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Terms in this set (50)
Ability to produce electrical activity w/o stimulation from the CNS
Ability to respond to electrical stimuli
Ability to pass the electrical stimuli from cell to cell
Ability to create a mechanical response to electrical stimulus
Ability to recreate stimuli
Locations of automatistic stimulation
Myocyte responding to stimulation and becoming positively charged. results in muscular contraction.
myocytes returning to resting state and becoming negatively charged once again. results in muscular relaxation
The muscle response to depolarization resulting in ejection of blood from ventricles
What occurs during repolarization resulting in muscle relaxation
What records the electrical activity of the heart from the body surface?
T/F ECG works by evaluating pathology based on electrical reaction to the pathology (such as ischemia or structural or electrical pathology)
No stimulus can depolarize the cell no matter how strong
absolute refractory period
a large enough stimulus will be able to depolarize the cell
relative refractory period
What is the dominant pacemaker in the heart?
The sinoatrial node
Where is the SA node located?
In the right atrial wall near the SVC junction
What is the intrinsic pacing rate of the SA node?
T/F norepinephrine decreases HR
F. norepinephrine increases HR, where as acetylcholine decreases HR
T/F The AV node slows electrical potential to allow for atrial/ventricular contraction timing
T/F The AV node is located between the tricuspid and the mitral valve
What is the intrinsic pacing rate of the AV node?
T/F The AV node is located in the RA and intraventricular septum
F. The above describes where the bundle of HIS is located. The bundle of HIS is also distal to the AV node
T/F The bundle of HIS and bundle branches have the same intrinsic pacing rate of ____-____
T, 40-45 BPM
T/F The purkinje fibers have ability to produce own action potential and has an intrinsic pacing rate of ___-____
T/F The purkinje fibers are just the terminal projections that innervate the ventricles
F. The purkinje fibers actually make up the bundle of HIS and the R and L bundle branches
What hormones of the SNS increases SA rate, AV conduction, excitability, and force of contraction?
Norepinephrine and epinephrine
What hormones of the PNS decreases rate of SA node, AV conduction, and excitability?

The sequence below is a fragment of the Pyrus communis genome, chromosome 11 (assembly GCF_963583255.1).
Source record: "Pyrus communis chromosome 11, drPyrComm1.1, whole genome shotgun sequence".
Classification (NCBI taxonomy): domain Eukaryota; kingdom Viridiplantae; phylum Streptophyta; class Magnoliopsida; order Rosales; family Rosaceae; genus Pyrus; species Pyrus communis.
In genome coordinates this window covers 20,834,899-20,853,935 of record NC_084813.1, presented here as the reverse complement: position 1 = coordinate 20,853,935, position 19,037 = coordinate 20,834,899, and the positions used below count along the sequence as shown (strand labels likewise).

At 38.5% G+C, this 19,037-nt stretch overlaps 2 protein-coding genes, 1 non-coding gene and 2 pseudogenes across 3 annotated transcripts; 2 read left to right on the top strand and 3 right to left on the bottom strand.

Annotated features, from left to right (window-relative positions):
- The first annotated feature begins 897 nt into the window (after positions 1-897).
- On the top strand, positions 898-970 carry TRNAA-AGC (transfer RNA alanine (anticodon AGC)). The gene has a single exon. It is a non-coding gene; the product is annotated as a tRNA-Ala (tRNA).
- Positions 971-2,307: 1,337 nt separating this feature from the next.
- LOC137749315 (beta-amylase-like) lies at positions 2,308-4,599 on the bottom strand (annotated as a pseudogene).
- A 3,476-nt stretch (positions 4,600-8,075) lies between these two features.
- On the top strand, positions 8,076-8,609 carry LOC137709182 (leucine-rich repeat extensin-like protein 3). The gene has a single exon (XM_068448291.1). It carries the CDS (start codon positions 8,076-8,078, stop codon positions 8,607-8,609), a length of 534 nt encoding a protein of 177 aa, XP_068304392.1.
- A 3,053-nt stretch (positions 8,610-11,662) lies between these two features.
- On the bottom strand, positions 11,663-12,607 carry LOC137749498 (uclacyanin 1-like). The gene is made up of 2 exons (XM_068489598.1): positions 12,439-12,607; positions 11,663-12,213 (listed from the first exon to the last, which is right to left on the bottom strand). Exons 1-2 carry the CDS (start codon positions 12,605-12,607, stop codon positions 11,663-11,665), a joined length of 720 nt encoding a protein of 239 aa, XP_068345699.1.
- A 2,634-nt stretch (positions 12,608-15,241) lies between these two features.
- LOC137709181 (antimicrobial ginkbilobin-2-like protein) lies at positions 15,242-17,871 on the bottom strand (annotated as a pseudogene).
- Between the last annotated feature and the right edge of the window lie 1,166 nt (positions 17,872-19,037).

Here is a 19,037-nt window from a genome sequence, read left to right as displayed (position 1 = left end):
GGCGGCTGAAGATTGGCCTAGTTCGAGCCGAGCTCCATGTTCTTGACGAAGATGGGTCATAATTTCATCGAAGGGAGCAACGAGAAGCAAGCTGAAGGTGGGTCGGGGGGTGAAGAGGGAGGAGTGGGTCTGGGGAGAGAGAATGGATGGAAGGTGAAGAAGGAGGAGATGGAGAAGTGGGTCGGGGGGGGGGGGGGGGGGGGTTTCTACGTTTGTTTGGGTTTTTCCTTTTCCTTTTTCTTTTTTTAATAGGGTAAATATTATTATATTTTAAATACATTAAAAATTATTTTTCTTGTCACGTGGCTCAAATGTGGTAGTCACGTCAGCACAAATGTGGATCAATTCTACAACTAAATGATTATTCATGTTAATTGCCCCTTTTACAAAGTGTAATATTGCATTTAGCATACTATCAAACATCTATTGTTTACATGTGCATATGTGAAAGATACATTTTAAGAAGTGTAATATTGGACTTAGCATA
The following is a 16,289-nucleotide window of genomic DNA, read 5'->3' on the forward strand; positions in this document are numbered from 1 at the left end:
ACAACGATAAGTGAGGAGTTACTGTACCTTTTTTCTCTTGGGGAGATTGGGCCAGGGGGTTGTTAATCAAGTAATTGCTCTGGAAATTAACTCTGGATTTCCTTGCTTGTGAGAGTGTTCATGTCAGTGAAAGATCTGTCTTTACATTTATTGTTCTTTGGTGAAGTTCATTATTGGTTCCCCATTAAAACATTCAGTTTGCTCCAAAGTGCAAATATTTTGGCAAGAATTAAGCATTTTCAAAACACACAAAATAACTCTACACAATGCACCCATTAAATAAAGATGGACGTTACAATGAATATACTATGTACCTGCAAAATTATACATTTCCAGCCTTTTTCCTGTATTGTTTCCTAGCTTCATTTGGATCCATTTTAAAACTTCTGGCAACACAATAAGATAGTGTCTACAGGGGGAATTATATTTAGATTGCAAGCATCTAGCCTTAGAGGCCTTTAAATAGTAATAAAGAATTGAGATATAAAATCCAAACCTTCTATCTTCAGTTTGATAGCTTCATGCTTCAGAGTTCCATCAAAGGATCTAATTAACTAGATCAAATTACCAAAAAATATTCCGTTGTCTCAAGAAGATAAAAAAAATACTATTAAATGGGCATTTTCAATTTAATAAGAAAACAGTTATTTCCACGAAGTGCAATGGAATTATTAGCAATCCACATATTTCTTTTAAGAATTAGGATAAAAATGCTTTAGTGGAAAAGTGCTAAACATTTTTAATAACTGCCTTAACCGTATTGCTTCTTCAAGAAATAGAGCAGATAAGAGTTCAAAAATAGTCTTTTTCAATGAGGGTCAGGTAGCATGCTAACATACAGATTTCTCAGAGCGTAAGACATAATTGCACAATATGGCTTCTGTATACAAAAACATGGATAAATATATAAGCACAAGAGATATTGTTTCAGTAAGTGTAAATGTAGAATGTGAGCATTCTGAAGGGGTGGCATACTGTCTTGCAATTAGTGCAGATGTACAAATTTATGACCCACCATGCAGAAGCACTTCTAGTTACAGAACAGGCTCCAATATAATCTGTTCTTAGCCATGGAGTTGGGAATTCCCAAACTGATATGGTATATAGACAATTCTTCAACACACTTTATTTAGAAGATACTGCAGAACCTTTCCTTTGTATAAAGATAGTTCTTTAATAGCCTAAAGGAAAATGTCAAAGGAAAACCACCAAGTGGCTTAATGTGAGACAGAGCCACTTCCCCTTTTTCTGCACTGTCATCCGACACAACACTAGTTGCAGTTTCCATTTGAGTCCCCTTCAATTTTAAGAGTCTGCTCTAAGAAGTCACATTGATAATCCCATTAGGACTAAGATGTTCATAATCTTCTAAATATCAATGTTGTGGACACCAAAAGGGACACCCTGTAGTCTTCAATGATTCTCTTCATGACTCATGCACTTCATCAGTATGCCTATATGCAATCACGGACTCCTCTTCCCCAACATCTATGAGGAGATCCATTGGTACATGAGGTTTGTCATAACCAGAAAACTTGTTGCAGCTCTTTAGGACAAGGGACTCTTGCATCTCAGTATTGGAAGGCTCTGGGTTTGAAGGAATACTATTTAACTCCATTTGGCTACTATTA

What two receptors does NE act upon?
Beta 1 and beta 2
What receptor does acetylcholine act upon?
1 small box on ECG is _____ sec and ____ mm.
1 big box on ECG is ____ sec.
5 big boxes is _____ sec.
1 small box = 0.04 sec and 1 mm.
1 big box = 0.2 sec.
5 big boxes is 1 sec.
T/F V1-V6 leads are also known as the frontal leads
F. These are the precordial leads. I, II, III, aVR, aVL, and aVF are frontal leads.
T/F, the limb leads look at the heart in a horizontal plane.
F. It looks at the heart in a vertical plane.
What leads look at the inferior part of the heart? What artery is this?
II, III, aVF; RCA
What leads look at the anterior part of the heart? What artery is this?
V3, V4; distal part of LAD (left anterior descending)
what leads look at septal part of the heart? What artery is this?
V1, V2; LAD (Left ant descending artery)
What leads look at the lateral part of the heart? What artery is this?
I, aVL, V5, V6; circumflex
What leads look at the posterior part of the heart? What artery is this?
V7, V8, V9; RCA
What does the PR interval represent and what is the normal duration?
It represents the beginning of atrial depolarization to the beginning of ventricular depolarization.
Normal duration is 0.12-0.2s (3-5 small boxes)
What does the QRS complex represent and what is the normal interval?
It represents depolarization of both ventricles. Normal duration is 0.04-0.12 s (1-3 small boxes)
What does the ST segment represent and what is the normal interval?
Beginning of ventricular repolarization. Normal duration is 0.08-0.12s (2-3 small boxes). Normally isoelectric.
What does the T wave represent?
repolarization of both ventricles and usually is a low voltage, positive, well rounded deflection
What does the QT interval measure and what is its normal duration?
ventricular depolarization and repolarization. Normal interval is 0.34-0.45 s (around 10 boxes)
Describe one systematic approach to looking at EKGs
Rate, Rhythm, Axis, Evaluate each EKG element (ex: p wave, PR interval, QRS, T wave, QT interval, ST segment)
What is a "trick" for counting rate with a normal rhythm strip?
300, 150, 100, 75, 60, 50, 43, 38
How should you calculate rate with an irregular rhythm?
Count # of QRS in 30 big boxes then x 10.
T/F a regular rhythm has a constant RR and PR interval (among other things)
Average direction of the depolarization of the QRS complex
T/F, when identifying axis we use precordial leads
F. We use frontal leads.
What could we see on the EKG when the sum of depolarization shifts toward the right such as in RVH, loss of muscle strength to the Left ventricle, left posterior fascicular block, or in tall thin individuals?
Right axis deviation
What might you see on an EKG when you have the sum of the depolarization shifting towards the left such as in loss of muscle strength to the right ventricle, conduction block to the left side, or hyperkalemia?
Left axis deviation
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